As the credit markets finally show encouraging signs of thawing on Monday, the Dow Jones surged 4.7%, only to fall the rest of the week with a small rally at the end of the week. Most analysts cautioned that the light at the end of the tunnel is further away than it may appear, and would look to be correct. Analysts will argue time frames of months to quarters in regards to when the financial situation will solidify and start a dependable upwards trend again. What does this financial roller coaster mean for corporate brands? What can leadership and employees do, brand-wise, to ensure that their companies weather the storm?
Brands that have a solid foundation in financial transparency towards investors and shareholders, and a firm reputation among consumers, are in the best position to weather this current economic storm.
Unfortunately for several industries, this stable position is not present. This can be clearly seen in the financial industry, as one institution after another threatens to come apart at the seams. One solution might be to implement fair value accounting. By utilizing a “fair value” accounting basis, companies can better calculate their bottom line by determining the value of intangible assets. This is especially important in terms of intangible assets, where the brand equity resides.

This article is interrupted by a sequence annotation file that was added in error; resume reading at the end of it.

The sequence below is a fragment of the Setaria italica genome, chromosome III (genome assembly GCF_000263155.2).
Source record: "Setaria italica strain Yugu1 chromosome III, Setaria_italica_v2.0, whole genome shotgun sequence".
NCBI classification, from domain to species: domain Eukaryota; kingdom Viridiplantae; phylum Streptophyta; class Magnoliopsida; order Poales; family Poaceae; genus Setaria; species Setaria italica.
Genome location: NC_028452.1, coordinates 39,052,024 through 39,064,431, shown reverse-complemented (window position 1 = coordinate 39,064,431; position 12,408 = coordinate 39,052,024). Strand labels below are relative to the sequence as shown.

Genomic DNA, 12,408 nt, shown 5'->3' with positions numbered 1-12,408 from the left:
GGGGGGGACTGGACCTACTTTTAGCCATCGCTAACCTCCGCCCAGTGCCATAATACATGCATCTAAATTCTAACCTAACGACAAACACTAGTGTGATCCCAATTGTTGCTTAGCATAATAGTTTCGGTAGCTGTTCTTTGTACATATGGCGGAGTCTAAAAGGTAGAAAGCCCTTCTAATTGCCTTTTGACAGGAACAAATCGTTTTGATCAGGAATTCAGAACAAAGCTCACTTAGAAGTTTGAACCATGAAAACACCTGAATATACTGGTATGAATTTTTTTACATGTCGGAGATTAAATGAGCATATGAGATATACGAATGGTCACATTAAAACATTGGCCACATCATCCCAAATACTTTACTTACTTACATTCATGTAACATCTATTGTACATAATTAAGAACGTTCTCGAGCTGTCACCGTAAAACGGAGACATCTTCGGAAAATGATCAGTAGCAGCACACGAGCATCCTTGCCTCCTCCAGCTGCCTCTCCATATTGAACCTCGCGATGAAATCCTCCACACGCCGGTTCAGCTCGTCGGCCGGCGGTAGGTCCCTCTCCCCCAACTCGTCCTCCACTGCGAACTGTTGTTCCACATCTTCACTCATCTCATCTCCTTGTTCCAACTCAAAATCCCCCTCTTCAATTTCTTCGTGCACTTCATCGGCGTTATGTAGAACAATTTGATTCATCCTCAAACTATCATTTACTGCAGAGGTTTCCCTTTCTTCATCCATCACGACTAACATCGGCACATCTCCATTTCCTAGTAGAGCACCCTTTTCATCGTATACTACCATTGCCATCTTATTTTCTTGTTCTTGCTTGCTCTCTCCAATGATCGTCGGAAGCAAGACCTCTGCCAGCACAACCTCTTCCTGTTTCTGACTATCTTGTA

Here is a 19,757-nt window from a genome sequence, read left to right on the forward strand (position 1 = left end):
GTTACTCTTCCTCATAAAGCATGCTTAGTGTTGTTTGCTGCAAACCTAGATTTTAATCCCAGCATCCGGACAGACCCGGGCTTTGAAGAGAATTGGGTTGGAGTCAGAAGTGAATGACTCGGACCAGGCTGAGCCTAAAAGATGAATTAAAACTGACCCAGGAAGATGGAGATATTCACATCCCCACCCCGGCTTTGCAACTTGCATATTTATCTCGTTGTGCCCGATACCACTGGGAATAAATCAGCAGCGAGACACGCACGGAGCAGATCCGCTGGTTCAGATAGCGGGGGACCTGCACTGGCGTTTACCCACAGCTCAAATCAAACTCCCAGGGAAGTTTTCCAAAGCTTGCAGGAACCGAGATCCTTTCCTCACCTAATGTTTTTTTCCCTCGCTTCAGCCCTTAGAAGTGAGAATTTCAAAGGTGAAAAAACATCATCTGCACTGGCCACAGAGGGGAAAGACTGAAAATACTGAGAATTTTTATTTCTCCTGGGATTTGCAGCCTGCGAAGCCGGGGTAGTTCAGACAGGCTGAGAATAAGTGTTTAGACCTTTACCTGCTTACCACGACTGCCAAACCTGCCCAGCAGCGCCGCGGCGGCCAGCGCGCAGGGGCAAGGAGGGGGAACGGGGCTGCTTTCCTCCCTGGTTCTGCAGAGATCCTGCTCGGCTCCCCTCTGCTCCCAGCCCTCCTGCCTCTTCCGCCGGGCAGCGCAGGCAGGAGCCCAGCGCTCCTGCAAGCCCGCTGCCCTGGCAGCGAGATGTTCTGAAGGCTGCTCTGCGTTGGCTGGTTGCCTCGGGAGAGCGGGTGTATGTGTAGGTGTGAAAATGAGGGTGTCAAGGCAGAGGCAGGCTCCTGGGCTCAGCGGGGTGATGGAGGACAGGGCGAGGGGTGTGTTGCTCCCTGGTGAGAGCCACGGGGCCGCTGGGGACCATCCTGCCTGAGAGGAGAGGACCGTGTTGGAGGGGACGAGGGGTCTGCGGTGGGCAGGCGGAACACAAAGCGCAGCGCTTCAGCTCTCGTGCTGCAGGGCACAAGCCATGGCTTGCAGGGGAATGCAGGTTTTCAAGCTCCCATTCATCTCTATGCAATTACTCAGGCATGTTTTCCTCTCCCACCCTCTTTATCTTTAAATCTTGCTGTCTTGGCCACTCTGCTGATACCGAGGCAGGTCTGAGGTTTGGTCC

The Financial Accountings Standards Board (FASB) is in the process of creating methods for fair value accounting of intangible assets, making steady progress in defining intangible assets and their value within a company. To learn more about their efforts, FASB’s Statement of Financial Accounting Standards number 142, published in June of 2001, goes into greater detail the efforts of fair value accounting for goodwill and other intangible assets.
CoreBrand’s methodology, consistently tracked since 1990, has been based on proving the importance of fair value accounting, and how to accurately and consistently measure, manage, and leverage intangible assets.